PFW: Streetwear, the Heart of Philly Style
By Nathalie Cavallo
Photos by Will Stickney
Philadelphia’s Fashion Week might not be as sophisticated as Paris, as considerable as New York, or as acclaimed as Milan. But if there’s one thing Philly is notorious for: it’s streetwear that feels organic. Not just in the trends displayed on the runway, but also on the models, in the inspiration of the designers, and interpreted through attendee’s outfits.
So, it’s no surprise that the line for the streetwear show this Thursday wrapped around the block. The venue was moved from the mall lobby to an exclusive entrance on 8th and Market streets, completely concealed to outsiders by thick black curtains and two sets of doors.
After passing through a formal check-in desk and receiving a color-coded wristband based on seating, visitors pass through the massive reclaimed department store that’s bare except for its series of 6-foot chandeliers. Attendees stop at the walk-up Hard Rock Cafe bar that offers $8 beers or pose in front of various PFW backdrops.
Sheer plastic curtains hang in a box in the center of the lobby in an artistic demonstration where models and attendees can be blasted with colored dye.
Stands for the bigger designers are set up by a stage where a local rap artist in white leather pants with black embellishments and a matching fringe jacket sets the streetwear tone for the night.
To the right, a white tarp for a runway, protected with cardboard, meanders through a maze of chairs four rows deep. VIP guests are ushered to their front row seats. An elevated stand awaits eager photographers.
Seven p.m. might be an early arrival time for attendees, but some models have been here since 10 a.m.
Backstage is teeming with energy. As reporters, we might blend in, but we don’t go unnoticed: a camera goes a long way in a room filled with models.
Everyone itches to get their picture taken, posing in elaborate ways to display the designer’s looks for the night, which range from a male model in a jersey with crosses and printed pants, to a female model with asymmetric neon green and pink eyeshadow, silver reflective pants, a green knit bikini top, and 4-inch platform combat boots.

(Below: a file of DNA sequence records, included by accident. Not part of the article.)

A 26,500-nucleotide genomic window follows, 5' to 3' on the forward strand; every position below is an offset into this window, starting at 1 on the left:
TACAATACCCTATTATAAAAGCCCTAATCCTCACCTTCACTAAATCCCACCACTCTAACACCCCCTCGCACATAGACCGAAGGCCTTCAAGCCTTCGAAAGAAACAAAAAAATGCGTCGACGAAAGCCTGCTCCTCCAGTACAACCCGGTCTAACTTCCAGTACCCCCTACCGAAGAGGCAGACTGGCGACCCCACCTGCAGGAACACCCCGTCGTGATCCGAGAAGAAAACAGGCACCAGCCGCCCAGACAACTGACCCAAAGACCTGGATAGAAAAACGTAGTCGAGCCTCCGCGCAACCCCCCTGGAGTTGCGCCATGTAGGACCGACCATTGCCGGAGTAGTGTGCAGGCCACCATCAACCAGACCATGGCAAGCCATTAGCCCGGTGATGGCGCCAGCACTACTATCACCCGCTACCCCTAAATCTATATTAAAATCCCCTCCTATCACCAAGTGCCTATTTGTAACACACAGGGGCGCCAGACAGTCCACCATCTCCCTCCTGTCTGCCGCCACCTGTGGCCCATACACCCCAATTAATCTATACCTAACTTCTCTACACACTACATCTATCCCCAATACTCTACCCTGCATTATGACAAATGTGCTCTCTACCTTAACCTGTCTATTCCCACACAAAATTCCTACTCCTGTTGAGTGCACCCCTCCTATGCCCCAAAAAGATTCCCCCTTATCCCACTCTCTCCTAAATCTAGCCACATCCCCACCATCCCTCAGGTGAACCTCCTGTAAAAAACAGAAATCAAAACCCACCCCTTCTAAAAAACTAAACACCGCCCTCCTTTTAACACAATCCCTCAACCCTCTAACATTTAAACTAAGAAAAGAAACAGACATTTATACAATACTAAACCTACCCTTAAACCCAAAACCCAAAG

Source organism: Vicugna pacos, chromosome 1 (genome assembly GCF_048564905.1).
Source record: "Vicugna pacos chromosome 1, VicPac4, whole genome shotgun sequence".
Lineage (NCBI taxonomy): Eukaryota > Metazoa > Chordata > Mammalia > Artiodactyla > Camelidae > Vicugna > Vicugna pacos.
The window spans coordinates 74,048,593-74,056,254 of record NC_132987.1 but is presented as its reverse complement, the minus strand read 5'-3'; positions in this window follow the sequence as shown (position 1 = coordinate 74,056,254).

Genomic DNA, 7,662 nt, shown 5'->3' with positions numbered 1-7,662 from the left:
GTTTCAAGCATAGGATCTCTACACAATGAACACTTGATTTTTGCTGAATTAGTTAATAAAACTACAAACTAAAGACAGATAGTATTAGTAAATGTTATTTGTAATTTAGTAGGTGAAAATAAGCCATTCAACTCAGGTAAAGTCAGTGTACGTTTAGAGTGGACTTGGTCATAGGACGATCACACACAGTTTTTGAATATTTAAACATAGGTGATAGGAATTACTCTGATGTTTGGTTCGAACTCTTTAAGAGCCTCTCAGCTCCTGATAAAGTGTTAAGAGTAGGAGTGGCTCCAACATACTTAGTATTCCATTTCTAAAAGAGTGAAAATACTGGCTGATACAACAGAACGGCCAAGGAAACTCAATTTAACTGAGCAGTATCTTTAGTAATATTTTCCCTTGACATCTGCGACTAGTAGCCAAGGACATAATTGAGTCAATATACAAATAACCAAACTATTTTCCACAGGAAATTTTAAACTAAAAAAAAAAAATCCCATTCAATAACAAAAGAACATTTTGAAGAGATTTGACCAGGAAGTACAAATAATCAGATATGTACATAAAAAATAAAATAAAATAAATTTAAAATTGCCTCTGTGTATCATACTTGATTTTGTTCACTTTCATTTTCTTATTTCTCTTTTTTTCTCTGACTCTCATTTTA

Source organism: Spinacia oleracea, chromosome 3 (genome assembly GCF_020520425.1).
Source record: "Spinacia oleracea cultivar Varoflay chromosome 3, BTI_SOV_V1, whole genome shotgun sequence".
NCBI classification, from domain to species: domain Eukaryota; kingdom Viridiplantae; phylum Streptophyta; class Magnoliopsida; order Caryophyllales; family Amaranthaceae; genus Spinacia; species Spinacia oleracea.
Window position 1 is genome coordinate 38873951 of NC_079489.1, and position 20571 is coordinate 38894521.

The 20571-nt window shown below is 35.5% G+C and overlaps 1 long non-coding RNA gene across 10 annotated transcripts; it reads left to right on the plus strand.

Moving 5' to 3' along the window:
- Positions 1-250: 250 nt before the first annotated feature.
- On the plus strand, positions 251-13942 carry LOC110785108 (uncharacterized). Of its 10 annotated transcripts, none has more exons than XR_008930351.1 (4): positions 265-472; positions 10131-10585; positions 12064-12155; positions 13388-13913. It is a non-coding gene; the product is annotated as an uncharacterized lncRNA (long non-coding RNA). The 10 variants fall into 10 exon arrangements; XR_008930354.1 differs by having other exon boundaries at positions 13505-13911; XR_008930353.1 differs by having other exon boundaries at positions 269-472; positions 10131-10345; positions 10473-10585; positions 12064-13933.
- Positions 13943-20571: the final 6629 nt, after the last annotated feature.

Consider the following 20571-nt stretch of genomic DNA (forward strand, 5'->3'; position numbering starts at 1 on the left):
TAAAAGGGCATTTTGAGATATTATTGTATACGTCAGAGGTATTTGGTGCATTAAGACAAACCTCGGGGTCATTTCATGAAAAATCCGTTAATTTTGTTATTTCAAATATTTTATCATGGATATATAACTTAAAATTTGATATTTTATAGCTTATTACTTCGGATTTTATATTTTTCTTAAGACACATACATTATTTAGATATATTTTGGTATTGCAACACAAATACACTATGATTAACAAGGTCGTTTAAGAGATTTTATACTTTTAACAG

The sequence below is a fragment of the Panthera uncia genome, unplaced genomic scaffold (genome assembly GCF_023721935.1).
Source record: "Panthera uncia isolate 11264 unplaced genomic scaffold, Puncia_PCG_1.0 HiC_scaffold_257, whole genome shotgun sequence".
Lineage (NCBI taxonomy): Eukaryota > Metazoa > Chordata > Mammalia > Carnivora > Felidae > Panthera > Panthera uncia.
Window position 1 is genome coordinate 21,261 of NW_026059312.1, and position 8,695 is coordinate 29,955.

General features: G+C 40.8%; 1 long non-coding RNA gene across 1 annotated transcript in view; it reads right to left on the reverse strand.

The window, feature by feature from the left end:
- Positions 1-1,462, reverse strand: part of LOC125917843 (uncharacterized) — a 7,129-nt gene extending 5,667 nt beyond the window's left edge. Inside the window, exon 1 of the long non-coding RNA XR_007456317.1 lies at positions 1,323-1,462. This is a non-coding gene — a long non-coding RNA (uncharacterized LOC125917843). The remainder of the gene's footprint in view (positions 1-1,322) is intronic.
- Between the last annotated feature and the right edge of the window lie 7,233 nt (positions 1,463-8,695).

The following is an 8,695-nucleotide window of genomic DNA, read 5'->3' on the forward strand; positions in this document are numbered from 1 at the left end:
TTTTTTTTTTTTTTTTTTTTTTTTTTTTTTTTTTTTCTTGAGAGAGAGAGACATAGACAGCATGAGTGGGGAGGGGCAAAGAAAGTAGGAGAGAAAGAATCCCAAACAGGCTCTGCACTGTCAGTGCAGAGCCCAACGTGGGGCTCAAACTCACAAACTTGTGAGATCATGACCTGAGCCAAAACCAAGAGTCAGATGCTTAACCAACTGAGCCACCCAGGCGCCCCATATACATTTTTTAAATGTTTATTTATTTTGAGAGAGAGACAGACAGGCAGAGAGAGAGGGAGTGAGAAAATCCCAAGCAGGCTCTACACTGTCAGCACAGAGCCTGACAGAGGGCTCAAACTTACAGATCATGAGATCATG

It’s hectic, but not hostile. Camaraderie fills the room backstage, as designers and stylists exchange Instagram accounts, models introduce themselves to reporters, and the stage crew smiles––so characteristic of the City of Brotherly Love.
As models take the runway, the Philadelphia vibe settles over the audience: it is contrastingly different from all other Fashion Weeks. It’s not stuffy, overbearing, or high-browed.
It’s models that look like Philadelphians––the majority are black, edgy, and bold. (One model’s hair has neon green tips, all-too-similar to Jaelyn Mills.) It is clothes that are from Philadelphia––inspired by the looks designers experience on the streets. It is attendees who are Philadelphians––they don Eagles flat brim hats, even to a fashion event.
Thursday night’s brands to notice: Cologe models in distressed jeans and hoodies. Mind of Cool Rumors models flex bright-colored prints with street style elements, like baby shoes tied around models necks.
Society Robot models strut in all neon cut-outs. Himalaya Quet puts on a great show: dawning vinyl hoodies to pumping rap beats.
The night peaks with Philly’s newest up-and-coming rapper, SimXSantana, making a guest appearance to close the show in partnership with designer Lamont Lateef.
Attend a fashion show, and a rap concert breaks out. If that isn’t Philly enough for you, the crowd left to watch the Eagles dominate against the Packers… in Green Bay. Thursday night was a great streetwear fashion show, but an even better celebration of Philadelphia.